Beef Pho

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Spending time in the cottage kitchen in winter is one of the best ways to stay warm, likewise, having a big bowl of seductively soothing and aromatic pho is also another layer of added comfort.

I’ve tried a number of different variations when making this Vietnamese dish, from a super easy cheats method using stock cubes to the the more time consuming 48 hr bone broth method. I’ve settled on this one though as it’s the right balance of time and ease that mean I feel like it’s been a labour of love without it being a pain in the arse.

I’m lucky enough to have my beloved Derek Jones Butchers close by who, for a donation in the charity pot, will generously furnish me with some big beef bones. Make friends with your butchers, they are your allies and offer a wealth of knowledge along with their gentle pisstaking and camaraderie. Basically if they don’t take the piss out of me for something when I go in, I begin to worry.

I add a splash of vinegar to my bone broth once it is simmering, not only does it help bring all the impurities up to the surface for skimming (when it bubbles up upon addition), but the vinegar helps extract the minerals from the bones for extra nourishing broth.

This is not a traditional pho but rather one that I keep coming back to making again and again whenever the call of the bones takes me. It’s particularly good if you are feeling under the weather or recovering from anything that’s had you on your back. If you can’t be bothered to make your own stock then a couple of good cubes dissolved in hot water will do, just don’t forget to add all the broth aromatics.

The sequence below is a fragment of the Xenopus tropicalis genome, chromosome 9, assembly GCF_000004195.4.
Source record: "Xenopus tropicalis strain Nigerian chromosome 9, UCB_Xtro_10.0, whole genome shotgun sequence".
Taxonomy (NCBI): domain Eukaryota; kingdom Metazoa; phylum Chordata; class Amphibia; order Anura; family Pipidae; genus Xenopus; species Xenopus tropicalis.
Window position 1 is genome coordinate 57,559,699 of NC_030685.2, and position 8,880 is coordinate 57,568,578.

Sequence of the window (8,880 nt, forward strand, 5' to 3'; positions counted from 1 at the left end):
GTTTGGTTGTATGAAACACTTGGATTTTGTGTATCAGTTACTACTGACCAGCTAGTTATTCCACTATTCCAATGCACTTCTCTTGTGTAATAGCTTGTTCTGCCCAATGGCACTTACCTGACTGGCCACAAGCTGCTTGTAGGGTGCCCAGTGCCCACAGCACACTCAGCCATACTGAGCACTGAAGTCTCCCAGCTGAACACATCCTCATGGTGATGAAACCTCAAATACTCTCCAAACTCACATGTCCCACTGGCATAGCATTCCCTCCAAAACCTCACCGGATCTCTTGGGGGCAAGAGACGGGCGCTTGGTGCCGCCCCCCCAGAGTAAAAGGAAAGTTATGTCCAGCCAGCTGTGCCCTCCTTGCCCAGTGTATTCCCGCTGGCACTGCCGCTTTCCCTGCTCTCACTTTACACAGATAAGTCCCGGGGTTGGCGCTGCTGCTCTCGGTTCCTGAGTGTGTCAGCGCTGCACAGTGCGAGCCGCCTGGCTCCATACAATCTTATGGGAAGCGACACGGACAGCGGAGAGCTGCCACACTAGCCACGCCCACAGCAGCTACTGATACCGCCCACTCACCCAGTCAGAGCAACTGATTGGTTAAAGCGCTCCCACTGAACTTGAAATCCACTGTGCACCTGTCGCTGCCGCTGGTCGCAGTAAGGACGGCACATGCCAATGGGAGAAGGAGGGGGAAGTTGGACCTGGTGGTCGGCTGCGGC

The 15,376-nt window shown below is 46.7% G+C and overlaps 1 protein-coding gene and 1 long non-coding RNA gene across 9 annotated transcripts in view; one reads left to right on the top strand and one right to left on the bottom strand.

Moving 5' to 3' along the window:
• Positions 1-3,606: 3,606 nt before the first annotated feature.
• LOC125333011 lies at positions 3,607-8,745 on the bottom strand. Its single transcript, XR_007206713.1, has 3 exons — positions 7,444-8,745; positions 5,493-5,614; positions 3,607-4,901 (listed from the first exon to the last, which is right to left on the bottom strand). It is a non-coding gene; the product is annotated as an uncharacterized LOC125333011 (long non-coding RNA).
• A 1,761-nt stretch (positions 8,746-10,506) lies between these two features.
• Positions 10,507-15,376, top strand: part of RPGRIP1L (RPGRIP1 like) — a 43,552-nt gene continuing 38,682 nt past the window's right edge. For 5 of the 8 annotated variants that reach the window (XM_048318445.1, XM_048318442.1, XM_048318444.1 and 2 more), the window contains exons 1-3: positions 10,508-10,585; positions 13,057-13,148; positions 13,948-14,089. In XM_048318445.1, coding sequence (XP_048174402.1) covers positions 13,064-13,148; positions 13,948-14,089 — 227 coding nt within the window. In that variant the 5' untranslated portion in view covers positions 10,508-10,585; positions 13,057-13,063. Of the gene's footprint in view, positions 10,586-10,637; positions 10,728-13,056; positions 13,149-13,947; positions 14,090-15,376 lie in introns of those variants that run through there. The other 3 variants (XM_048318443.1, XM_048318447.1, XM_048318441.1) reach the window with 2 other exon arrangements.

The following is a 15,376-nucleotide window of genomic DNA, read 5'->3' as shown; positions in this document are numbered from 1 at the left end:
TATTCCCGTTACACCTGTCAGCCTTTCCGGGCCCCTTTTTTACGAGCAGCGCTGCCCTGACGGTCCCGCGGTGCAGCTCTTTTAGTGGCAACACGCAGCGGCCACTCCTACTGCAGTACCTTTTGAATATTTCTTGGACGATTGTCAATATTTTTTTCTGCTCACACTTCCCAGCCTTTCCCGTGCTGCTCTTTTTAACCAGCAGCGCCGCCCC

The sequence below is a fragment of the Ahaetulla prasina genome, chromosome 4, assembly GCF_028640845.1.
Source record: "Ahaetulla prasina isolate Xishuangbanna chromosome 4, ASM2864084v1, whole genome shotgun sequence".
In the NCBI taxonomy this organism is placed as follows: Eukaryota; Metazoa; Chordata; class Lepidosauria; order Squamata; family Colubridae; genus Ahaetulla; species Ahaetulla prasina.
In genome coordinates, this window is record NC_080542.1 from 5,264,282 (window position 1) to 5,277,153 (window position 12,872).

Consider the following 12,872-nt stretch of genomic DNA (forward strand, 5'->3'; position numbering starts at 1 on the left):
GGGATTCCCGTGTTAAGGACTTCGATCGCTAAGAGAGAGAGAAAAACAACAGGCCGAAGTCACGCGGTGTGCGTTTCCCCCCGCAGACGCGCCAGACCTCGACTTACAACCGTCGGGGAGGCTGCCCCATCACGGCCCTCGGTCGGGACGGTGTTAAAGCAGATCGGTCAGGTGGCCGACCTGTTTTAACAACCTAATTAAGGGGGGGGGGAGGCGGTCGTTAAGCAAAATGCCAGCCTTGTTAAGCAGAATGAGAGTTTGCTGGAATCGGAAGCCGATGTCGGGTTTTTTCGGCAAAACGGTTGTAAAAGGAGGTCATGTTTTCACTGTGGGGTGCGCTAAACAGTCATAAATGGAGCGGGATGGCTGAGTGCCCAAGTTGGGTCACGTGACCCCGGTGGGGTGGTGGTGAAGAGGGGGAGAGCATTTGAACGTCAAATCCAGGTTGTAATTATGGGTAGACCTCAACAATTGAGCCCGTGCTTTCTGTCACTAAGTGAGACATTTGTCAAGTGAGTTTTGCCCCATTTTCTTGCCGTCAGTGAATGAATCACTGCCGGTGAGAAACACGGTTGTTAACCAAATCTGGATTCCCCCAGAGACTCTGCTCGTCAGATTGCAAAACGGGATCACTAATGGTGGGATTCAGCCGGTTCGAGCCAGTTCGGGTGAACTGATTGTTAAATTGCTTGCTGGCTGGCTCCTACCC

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Beef Pho

Ingredients:

For the bone broth:

  • Beef bones
  • 2 tablespoons apple cider vinegar
  • 1 onion, halved
  • 1 bulb garlic
  • 200g ginger, unpeeled but sliced
  • 4 star anise
  • 2 cinnamon sticks
  • 4 cloves
  • 1 tsp coriander seeds
  • 2 tblsp fish sauce
  • salt and pepper

flat ribbon rice noodles

To serve:

  • sirloin or fillet steak, very finely sliced
  • tenderstem broccoli
  • thinly sliced butternut squash or carrot
  • spring onion, chopped
  • fresh chilli, finely sliced,
  • beansprouts
  • coriander
  • fresh lime

 

Method:

  1. Put your bones into a big pot, cover with water and bring to a simmer, foam will rise to the surface. Boil for 10 minutes then drain, rinse under cold water then return the bones to the pot, cover with water and then bring to a simmer.
  2. Once simmering add the vinegar, if foam bubbles up simply remove it.
  3. Char the ginger in a dry pan then add to the pot along with the onion, garlic, star anise, cinnamon and coriander. Simmer for a good 8-12 hours with the lid on, topping up the water as you need it. Leave to cool overnight.
  4. The next day you will see a thick layer of fat has formed, scoop this off and return it to a simmer, simmer away for another 4-6 hours or longer if you prefer. I often cook mine for a total of 24 hours. Add the fish sauce and season to taste.
  5. Once ready to eat, cook the noodles according to the packet instructions then divide between your bowls. Add your sliced beef then ladle over the hot broth and garnish. Serve with a big squeeze of lime and a pat on the back for being so awesome.

 

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Vietnamese Pho (almost)